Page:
I MC’d a conversation between four very smart colleagues this afternoon, who helped make sense of a remarkable, and remarkably difficult, moment for migrants in Mexico. Here’s the text from WOLA’s podcast landing page:
Mexico had always been considered a source of migrants, or a country through which other countries’ citizens transited. Not anymore: so far in 2021, more than 120,000 migrants have applied for asylum or other protection in Mexico. And now, the U.S. government’s restart of the “Remain in Mexico” program means Mexico will be hosting even more people who’ve fled their countries.
Mexico’s transition to being a country of refuge has not been smooth. Its refugee agency, COMAR, is overwhelmed. The emphasis continues to be on deterrence and detention, in what has been a record-breaking year for Mexico’s migrant detentions. Mexico’s government has begun employing the military in a migration enforcement role, with serious human rights consequences. And U.S. pressure to curtail migrant flows continues to be intense.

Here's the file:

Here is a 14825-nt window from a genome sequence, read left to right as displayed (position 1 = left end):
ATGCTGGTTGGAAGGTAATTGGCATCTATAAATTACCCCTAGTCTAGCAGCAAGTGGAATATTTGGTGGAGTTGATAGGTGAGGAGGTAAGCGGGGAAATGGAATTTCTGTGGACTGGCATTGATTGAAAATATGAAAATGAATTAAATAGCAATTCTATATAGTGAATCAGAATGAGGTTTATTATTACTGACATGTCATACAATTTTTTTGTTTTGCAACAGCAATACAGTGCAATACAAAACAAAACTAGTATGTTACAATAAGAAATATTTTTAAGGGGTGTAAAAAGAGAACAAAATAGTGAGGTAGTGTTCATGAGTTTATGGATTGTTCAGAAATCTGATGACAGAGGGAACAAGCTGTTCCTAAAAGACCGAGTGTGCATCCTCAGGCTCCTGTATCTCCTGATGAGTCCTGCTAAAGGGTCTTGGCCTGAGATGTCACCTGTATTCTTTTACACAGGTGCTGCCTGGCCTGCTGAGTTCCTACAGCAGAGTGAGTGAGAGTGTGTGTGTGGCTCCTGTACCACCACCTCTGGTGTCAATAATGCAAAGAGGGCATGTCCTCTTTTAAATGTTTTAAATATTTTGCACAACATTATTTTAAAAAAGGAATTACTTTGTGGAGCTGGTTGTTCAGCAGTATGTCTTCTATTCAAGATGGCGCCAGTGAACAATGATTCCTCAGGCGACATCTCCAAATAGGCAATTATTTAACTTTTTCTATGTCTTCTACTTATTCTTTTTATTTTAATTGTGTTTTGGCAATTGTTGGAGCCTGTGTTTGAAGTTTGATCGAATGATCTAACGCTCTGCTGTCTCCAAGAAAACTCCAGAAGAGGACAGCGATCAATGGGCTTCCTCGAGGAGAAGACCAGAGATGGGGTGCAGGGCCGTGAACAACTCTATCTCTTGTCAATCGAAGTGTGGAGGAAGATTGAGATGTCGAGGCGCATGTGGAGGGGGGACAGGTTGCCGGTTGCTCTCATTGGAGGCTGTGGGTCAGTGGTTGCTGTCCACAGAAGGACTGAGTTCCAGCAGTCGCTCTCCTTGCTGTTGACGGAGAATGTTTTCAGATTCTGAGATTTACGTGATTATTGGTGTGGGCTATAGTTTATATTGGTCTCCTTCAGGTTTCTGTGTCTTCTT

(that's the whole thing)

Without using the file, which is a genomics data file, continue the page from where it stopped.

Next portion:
We discuss Mexico’s difficult transition to being a country of refuge with a four-person panel of experts:
- Gretchen Kuhner is the founder and director of the Mexico City-based Institute for Women in Migration (IMUMI – Twitter/Facebook), a civil society research, advocacy, and legal aid organization.
- Daniel Berlin is the deputy director of Asylum Access Mexico (Twitter/Facebook), the largest refugee legal aid organization in Mexico, with offices in 7 parts of the country.
- Maureen Meyer is WOLA’s vice president for programs. (Twitter)
- Stephanie Brewer is WOLA’s director for Mexico and migrant rights. (Twitter)